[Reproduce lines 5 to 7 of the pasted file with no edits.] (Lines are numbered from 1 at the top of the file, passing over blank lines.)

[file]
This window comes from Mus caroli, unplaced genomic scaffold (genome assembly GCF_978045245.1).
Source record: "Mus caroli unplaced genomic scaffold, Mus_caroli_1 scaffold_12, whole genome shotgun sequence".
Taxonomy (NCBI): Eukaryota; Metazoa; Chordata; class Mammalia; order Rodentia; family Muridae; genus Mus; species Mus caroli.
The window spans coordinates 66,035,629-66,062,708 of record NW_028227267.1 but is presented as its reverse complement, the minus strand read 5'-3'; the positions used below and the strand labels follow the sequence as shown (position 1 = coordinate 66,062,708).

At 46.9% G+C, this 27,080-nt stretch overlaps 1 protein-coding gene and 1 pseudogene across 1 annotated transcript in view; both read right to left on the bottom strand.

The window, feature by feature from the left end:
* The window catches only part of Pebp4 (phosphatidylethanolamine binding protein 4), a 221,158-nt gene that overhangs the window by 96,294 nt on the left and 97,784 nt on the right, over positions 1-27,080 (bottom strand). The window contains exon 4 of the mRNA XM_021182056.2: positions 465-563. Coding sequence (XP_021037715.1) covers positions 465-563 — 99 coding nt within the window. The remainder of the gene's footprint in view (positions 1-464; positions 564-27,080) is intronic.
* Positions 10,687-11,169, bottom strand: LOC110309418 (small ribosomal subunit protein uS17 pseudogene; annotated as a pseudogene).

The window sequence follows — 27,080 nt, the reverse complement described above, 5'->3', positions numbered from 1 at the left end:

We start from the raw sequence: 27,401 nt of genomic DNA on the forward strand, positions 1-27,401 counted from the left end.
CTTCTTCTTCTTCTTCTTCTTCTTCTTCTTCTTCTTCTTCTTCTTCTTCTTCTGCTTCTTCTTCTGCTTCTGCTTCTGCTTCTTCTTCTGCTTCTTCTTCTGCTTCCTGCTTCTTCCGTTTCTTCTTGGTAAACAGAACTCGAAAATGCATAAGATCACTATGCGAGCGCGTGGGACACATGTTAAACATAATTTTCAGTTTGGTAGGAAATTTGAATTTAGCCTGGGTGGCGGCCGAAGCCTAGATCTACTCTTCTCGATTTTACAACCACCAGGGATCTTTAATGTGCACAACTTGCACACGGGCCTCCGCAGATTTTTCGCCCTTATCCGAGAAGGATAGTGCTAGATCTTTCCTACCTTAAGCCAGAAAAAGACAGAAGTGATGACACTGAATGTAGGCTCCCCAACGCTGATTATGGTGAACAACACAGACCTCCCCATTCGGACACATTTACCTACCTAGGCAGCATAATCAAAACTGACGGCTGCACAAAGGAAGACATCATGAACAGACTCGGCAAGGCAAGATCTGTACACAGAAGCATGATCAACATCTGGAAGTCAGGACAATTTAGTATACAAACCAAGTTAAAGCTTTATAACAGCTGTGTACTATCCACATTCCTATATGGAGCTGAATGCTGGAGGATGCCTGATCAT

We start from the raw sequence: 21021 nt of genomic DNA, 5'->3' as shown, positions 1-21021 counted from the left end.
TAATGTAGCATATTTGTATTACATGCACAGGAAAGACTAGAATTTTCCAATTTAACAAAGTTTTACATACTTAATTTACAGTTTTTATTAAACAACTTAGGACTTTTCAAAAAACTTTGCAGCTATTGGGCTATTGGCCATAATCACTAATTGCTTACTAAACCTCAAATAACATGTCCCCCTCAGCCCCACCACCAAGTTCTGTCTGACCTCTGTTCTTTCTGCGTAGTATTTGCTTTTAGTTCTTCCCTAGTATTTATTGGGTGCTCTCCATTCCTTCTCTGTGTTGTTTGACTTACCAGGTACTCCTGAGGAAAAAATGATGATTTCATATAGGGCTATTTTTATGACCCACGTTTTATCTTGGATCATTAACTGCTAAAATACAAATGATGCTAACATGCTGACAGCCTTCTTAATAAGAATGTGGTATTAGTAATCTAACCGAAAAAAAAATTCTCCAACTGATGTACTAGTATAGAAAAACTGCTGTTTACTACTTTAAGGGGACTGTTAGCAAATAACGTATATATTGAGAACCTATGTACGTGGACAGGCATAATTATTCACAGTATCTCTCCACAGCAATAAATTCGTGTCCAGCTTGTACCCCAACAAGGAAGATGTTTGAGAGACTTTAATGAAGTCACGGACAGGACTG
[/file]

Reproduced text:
At 46.9% G+C, this 27,080-nt stretch overlaps 1 protein-coding gene and 1 pseudogene across 1 annotated transcript in view; both read right to left on the bottom strand.

The window, feature by feature from the left end:
* The window catches only part of Pebp4 (phosphatidylethanolamine binding protein 4), a 221,158-nt gene that overhangs the window by 96,294 nt on the left and 97,784 nt on the right, over positions 1-27,080 (bottom strand). The window contains exon 4 of the mRNA XM_021182056.2: positions 465-563. Coding sequence (XP_021037715.1) covers positions 465-563 — 99 coding nt within the window. The remainder of the gene's footprint in view (positions 1-464; positions 564-27,080) is intronic.